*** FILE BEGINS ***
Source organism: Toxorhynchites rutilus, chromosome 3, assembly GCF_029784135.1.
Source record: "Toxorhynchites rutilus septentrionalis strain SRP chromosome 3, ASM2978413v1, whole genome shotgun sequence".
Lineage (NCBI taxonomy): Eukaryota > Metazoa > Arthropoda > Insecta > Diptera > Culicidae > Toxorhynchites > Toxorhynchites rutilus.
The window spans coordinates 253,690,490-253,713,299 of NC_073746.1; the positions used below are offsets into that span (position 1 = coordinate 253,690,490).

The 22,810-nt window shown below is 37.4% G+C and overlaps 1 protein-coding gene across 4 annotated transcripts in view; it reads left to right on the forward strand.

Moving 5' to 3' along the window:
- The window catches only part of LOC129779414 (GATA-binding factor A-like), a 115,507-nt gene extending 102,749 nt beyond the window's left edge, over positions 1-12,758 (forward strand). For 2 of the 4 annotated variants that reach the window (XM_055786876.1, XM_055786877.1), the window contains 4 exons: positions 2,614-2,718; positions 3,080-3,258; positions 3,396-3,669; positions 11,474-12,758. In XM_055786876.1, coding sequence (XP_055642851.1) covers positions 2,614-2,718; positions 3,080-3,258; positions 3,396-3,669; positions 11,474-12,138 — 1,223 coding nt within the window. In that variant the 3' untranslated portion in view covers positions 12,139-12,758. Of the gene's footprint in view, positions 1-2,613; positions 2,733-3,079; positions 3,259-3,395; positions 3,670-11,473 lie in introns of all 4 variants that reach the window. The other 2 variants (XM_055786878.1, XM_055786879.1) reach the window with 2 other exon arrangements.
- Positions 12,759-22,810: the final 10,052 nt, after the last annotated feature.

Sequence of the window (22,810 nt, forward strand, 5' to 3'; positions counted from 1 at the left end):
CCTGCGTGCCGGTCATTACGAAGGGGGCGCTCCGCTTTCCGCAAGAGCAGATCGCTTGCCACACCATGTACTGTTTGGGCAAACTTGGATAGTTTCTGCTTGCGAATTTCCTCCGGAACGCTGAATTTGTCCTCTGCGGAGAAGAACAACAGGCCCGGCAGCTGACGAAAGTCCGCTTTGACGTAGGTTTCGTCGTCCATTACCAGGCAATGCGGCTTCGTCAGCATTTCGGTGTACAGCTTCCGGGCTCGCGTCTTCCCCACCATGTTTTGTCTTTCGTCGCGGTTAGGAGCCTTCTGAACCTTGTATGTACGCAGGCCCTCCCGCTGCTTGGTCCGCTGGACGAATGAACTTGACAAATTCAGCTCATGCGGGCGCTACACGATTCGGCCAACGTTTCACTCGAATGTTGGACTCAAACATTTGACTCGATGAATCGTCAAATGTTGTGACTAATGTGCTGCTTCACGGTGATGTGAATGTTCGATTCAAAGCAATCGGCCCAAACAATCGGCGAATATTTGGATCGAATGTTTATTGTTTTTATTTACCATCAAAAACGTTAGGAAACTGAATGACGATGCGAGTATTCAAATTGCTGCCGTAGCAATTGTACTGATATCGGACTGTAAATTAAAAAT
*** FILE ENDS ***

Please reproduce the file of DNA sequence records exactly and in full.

Source organism: Toxorhynchites rutilus, chromosome 3, assembly GCF_029784135.1.
Source record: "Toxorhynchites rutilus septentrionalis strain SRP chromosome 3, ASM2978413v1, whole genome shotgun sequence".
Lineage (NCBI taxonomy): Eukaryota > Metazoa > Arthropoda > Insecta > Diptera > Culicidae > Toxorhynchites > Toxorhynchites rutilus.
The window spans coordinates 253,690,490-253,713,299 of NC_073746.1; the positions used below are offsets into that span (position 1 = coordinate 253,690,490).

The 22,810-nt window shown below is 37.4% G+C and overlaps 1 protein-coding gene across 4 annotated transcripts in view; it reads left to right on the forward strand.

Moving 5' to 3' along the window:
- The window catches only part of LOC129779414 (GATA-binding factor A-like), a 115,507-nt gene extending 102,749 nt beyond the window's left edge, over positions 1-12,758 (forward strand). For 2 of the 4 annotated variants that reach the window (XM_055786876.1, XM_055786877.1), the window contains 4 exons: positions 2,614-2,718; positions 3,080-3,258; positions 3,396-3,669; positions 11,474-12,758. In XM_055786876.1, coding sequence (XP_055642851.1) covers positions 2,614-2,718; positions 3,080-3,258; positions 3,396-3,669; positions 11,474-12,138 — 1,223 coding nt within the window. In that variant the 3' untranslated portion in view covers positions 12,139-12,758. Of the gene's footprint in view, positions 1-2,613; positions 2,733-3,079; positions 3,259-3,395; positions 3,670-11,473 lie in introns of all 4 variants that reach the window. The other 2 variants (XM_055786878.1, XM_055786879.1) reach the window with 2 other exon arrangements.
- Positions 12,759-22,810: the final 10,052 nt, after the last annotated feature.

Sequence of the window (22,810 nt, forward strand, 5' to 3'; positions counted from 1 at the left end):
CCTGCGTGCCGGTCATTACGAAGGGGGCGCTCCGCTTTCCGCAAGAGCAGATCGCTTGCCACACCATGTACTGTTTGGGCAAACTTGGATAGTTTCTGCTTGCGAATTTCCTCCGGAACGCTGAATTTGTCCTCTGCGGAGAAGAACAACAGGCCCGGCAGCTGACGAAAGTCCGCTTTGACGTAGGTTTCGTCGTCCATTACCAGGCAATGCGGCTTCGTCAGCATTTCGGTGTACAGCTTCCGGGCTCGCGTCTTCCCCACCATGTTTTGTCTTTCGTCGCGGTTAGGAGCCTTCTGAACCTTGTATGTACGCAGGCCCTCCCGCTGCTTGGTCCGCTGGACGAATGAACTTGACAAATTCAGCTCATGCGGGCGCTACACGATTCGGCCAACGTTTCACTCGAATGTTGGACTCAAACATTTGACTCGATGAATCGTCAAATGTTGTGACTAATGTGCTGCTTCACGGTGATGTGAATGTTCGATTCAAAGCAATCGGCCCAAACAATCGGCGAATATTTGGATCGAATGTTTATTGTTTTTATTTACCATCAAAAACGTTAGGAAACTGAATGACGATGCGAGTATTCAAATTGCTGCCGTAGCAATTGTACTGATATCGGACTGTAAATTAAAAAT